Privacy and Ethics

Ethics and privacy issues are fundamental not only to demonstrate a high quality of R&D procedures in human-machine interactions, but also to guarantee that the findings and output of the projects are sound, scalable, sellable and suitable for the market, compatible with the EU regulations.

The AAL projects involve testing by end-users of innovative products and services development, for the improvement of the quality of life of the ageing population, which carries important ethical and European legal obligations.

In this summary, and in a longer and more elaborated version in the downloadable PDF (see below), we have identified the main trends, the most important learnings and the opportunities for current and future project applicants.

  • Over the years, AAL projects have increasingly improved the development of a coherent framework to address the main ethical issues and provide consent forms. This progression demonstrates the increasing importance given to ethics and legal obligations in research and innovation.
  • The AAL Programme projects’ format has evolved into more complex ethical and privacy/data protection aspects requiring new measures, such as challenge-led and open Calls, the type of innovations emerging, where personal data protection is crucial.
  • While the ethics approval procedures and requirements are well applied, they do have the tendency to differ from country to country, institutions, disciplines and different stages of R&D.

At present there is a great variety of ethical and privacy frameworks, which brings unclarity in the ethical and GDPR standard requirements that AAL reviewers should apply in mid-term and final reviews. Therefore, harmonising the approach in the grand sea of many actors, institutions and Calls is necessary.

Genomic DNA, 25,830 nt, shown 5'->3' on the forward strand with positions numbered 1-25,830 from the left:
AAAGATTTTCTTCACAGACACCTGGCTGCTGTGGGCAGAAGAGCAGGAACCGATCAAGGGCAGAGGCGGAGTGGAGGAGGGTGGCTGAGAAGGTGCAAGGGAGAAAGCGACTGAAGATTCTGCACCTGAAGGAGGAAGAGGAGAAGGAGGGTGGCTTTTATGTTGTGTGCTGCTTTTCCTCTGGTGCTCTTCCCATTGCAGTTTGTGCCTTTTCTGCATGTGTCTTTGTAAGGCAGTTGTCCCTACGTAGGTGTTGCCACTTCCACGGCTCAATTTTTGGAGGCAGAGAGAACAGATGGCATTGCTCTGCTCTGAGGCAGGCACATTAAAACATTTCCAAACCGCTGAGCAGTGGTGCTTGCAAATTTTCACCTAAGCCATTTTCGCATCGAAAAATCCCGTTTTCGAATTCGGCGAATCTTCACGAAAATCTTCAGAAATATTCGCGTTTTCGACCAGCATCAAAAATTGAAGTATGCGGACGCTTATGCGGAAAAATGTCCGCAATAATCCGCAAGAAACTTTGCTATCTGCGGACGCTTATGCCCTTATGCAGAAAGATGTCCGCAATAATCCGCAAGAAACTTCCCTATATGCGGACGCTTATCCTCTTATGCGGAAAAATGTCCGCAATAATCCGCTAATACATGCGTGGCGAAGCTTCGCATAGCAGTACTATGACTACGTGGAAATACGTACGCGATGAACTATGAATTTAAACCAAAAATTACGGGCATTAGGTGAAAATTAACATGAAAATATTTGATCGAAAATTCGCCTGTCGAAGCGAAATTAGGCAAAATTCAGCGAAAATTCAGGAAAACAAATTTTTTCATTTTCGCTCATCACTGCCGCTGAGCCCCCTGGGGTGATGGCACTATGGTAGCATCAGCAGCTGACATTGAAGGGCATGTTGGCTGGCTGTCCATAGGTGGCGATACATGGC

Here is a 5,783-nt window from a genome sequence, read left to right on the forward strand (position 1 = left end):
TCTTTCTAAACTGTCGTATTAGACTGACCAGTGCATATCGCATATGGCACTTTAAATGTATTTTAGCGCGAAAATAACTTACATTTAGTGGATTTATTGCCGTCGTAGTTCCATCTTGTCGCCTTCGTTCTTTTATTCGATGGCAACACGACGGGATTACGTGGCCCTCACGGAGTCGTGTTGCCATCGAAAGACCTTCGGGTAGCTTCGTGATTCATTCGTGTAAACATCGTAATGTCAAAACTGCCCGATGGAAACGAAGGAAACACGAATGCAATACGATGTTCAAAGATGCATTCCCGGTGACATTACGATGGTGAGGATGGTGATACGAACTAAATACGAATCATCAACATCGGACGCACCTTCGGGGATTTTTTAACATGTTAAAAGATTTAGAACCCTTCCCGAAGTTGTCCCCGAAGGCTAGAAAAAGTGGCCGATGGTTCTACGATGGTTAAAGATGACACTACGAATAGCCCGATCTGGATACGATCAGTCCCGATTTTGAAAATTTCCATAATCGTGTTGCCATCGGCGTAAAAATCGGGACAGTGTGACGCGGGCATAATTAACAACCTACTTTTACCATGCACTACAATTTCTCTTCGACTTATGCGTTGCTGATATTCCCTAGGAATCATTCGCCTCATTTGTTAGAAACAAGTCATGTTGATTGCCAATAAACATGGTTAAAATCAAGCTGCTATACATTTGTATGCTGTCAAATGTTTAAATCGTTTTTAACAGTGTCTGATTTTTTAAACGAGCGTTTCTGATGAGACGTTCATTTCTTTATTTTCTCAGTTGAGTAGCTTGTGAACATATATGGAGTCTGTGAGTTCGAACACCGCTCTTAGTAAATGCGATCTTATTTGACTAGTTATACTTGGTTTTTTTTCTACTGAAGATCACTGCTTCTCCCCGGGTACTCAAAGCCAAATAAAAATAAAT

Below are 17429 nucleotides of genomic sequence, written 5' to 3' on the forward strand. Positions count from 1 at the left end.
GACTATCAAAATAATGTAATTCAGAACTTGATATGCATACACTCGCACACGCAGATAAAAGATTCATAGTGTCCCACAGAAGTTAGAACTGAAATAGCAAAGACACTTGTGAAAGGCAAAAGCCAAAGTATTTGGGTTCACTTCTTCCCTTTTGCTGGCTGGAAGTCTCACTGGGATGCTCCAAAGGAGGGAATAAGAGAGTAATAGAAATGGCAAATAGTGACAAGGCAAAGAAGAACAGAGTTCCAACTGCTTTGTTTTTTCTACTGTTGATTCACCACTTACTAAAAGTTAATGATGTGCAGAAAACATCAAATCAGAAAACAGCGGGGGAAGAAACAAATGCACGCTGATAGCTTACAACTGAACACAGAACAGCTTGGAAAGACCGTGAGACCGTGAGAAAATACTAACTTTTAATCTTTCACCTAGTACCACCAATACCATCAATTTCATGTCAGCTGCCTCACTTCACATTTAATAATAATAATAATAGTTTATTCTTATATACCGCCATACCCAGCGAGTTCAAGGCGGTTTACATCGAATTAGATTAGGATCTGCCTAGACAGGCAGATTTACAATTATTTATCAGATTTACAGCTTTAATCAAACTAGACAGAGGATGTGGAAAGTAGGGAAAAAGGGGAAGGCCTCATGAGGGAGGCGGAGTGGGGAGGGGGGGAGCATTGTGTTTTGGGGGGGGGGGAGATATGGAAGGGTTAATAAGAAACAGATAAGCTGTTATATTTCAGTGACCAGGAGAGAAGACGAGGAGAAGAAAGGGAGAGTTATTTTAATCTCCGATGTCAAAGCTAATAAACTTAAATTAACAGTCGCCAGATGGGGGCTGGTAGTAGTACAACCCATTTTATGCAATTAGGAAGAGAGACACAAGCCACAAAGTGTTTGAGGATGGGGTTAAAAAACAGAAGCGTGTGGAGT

The importance of privacy and data protection has been underestimated in several AAL projects. Product and services that do not comply early in the business development plan with ethics and GDPR have a strong risk or negative impact or failure when entering a market, therefore it must play a greater role.

Privacy and data protection are especially important when considering products and services on open platforms or apps, where older end-users can be most vulnerable groups prone to abuse, such as those fluctuating cognitive deficiencies or less digital and rights literacy.


Given the recent European GDPR regulation on personal data protection and data management in all areas of R&D, science and technology, the AAL programme and projects have the opportunity to get up to date with the optimal application of the GDPR at each stage of the project work packages when relevant, as well as to the current market requirement before projects enter the market phase.

Therefore, there is a clear opportunity for AAL to play a leading role in the reflection and education on ethical and data privacy/GDPR issues in the growing domain of innovation and older persons.

Streamlining consent forms:

It is recommended that the AAL considers developing an ‘Ethical and GDPR Resource Center’ which would indicate basic documentation/information, procedures and templates for guiding the Programme and the participants. It is an opportunity to establish a more coherent ethical and data protection framework within the AAL Programme and facilitate the implementation of solutions and products.

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